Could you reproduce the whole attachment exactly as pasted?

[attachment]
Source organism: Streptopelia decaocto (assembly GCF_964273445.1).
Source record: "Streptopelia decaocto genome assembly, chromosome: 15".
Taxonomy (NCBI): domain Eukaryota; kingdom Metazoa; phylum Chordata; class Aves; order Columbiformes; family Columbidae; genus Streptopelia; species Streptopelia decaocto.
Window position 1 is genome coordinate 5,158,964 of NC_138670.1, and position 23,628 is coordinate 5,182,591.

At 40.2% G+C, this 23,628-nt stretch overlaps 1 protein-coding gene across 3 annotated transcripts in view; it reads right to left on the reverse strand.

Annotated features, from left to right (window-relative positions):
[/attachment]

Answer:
Source organism: Streptopelia decaocto (assembly GCF_964273445.1).
Source record: "Streptopelia decaocto genome assembly, chromosome: 15".
Taxonomy (NCBI): domain Eukaryota; kingdom Metazoa; phylum Chordata; class Aves; order Columbiformes; family Columbidae; genus Streptopelia; species Streptopelia decaocto.
Window position 1 is genome coordinate 5,158,964 of NC_138670.1, and position 23,628 is coordinate 5,182,591.

At 40.2% G+C, this 23,628-nt stretch overlaps 1 protein-coding gene across 3 annotated transcripts in view; it reads right to left on the reverse strand.

Annotated features, from left to right (window-relative positions):